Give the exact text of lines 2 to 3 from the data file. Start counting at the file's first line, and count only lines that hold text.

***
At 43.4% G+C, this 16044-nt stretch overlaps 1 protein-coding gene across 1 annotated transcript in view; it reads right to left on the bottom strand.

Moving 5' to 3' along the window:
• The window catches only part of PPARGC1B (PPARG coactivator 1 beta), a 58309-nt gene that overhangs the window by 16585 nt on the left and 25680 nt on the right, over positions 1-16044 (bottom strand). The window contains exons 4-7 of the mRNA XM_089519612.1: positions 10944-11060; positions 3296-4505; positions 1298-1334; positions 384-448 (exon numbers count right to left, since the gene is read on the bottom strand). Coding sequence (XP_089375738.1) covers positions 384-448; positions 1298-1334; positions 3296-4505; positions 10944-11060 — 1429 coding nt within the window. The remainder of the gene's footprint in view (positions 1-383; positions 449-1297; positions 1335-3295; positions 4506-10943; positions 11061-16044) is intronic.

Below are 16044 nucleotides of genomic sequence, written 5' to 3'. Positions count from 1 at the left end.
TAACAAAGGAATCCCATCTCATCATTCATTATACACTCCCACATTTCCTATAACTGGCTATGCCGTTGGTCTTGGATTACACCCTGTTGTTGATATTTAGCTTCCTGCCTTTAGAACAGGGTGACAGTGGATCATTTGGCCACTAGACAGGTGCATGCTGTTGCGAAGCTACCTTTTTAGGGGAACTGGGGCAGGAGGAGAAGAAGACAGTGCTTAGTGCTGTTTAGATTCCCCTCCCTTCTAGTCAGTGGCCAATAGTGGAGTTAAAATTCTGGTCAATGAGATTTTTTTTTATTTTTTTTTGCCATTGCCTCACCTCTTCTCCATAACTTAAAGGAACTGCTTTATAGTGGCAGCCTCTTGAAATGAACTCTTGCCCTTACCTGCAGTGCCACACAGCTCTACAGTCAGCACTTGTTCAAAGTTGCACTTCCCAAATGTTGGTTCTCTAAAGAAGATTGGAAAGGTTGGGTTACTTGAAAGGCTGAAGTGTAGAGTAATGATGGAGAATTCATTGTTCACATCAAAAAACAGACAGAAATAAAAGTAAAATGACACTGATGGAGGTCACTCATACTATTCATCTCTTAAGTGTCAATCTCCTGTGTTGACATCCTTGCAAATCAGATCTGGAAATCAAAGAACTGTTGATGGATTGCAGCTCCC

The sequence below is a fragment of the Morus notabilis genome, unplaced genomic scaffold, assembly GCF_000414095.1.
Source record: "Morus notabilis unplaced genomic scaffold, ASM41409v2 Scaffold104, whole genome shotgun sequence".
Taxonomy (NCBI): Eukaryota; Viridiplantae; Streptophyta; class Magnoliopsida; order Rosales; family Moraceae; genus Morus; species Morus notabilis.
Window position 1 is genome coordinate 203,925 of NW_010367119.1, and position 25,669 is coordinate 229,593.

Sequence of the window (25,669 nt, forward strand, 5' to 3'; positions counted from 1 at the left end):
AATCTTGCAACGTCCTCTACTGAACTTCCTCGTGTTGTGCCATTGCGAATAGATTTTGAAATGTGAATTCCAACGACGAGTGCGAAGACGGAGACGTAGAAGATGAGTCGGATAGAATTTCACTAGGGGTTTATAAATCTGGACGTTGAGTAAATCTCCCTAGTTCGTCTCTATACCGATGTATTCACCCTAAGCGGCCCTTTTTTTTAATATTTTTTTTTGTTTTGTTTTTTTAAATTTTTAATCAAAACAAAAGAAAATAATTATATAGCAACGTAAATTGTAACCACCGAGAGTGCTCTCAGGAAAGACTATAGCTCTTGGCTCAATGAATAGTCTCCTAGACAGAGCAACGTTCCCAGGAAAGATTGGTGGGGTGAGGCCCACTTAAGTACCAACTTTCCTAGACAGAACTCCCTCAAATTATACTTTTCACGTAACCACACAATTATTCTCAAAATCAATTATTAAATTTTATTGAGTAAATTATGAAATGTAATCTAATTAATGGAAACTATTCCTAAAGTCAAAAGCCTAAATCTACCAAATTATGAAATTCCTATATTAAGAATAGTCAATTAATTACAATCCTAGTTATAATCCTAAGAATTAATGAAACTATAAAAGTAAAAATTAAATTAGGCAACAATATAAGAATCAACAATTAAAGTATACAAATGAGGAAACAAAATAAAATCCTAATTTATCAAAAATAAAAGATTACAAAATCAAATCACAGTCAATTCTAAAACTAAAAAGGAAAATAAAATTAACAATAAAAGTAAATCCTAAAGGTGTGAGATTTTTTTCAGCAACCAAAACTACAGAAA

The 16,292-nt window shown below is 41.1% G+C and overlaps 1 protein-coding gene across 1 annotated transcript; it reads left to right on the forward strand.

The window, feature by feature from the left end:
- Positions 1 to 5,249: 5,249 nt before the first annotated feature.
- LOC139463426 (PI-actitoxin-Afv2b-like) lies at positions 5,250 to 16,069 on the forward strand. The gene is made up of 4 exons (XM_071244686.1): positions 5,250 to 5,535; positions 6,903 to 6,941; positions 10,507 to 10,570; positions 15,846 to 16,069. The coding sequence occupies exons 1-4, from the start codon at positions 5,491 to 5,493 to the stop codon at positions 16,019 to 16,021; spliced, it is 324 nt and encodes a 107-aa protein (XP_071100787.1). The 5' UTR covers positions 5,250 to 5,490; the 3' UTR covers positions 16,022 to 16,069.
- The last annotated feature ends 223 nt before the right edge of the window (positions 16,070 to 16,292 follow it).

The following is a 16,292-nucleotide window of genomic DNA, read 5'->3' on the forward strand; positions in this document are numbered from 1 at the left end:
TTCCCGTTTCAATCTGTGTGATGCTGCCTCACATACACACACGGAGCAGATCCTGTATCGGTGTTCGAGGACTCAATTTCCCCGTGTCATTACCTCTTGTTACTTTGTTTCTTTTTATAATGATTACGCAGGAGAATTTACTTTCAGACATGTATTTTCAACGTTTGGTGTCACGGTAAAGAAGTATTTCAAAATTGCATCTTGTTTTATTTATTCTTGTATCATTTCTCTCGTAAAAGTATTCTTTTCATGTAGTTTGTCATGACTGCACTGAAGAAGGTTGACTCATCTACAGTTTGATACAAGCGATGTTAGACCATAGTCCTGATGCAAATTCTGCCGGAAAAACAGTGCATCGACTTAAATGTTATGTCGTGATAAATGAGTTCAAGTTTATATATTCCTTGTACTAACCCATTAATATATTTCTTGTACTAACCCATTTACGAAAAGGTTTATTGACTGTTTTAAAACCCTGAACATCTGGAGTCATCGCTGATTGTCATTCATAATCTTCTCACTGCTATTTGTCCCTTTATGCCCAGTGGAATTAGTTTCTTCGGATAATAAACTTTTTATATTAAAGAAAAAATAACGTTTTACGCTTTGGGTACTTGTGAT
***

Moving 5' to 3' along the window:
• The window catches only part of PPARGC1B (PPARG coactivator 1 beta), a 58309-nt gene that overhangs the window by 16585 nt on the left and 25680 nt on the right, over positions 1-16044 (bottom strand). The window contains exons 4-7 of the mRNA XM_089519612.1: positions 10944-11060; positions 3296-4505; positions 1298-1334; positions 384-448 (exon numbers count right to left, since the gene is read on the bottom strand). Coding sequence (XP_089375738.1) covers positions 384-448; positions 1298-1334; positions 3296-4505; positions 10944-11060 — 1429 coding nt within the window. The remainder of the gene's footprint in view (positions 1-383; positions 449-1297; positions 1335-3295; positions 4506-10943; positions 11061-16044) is intronic.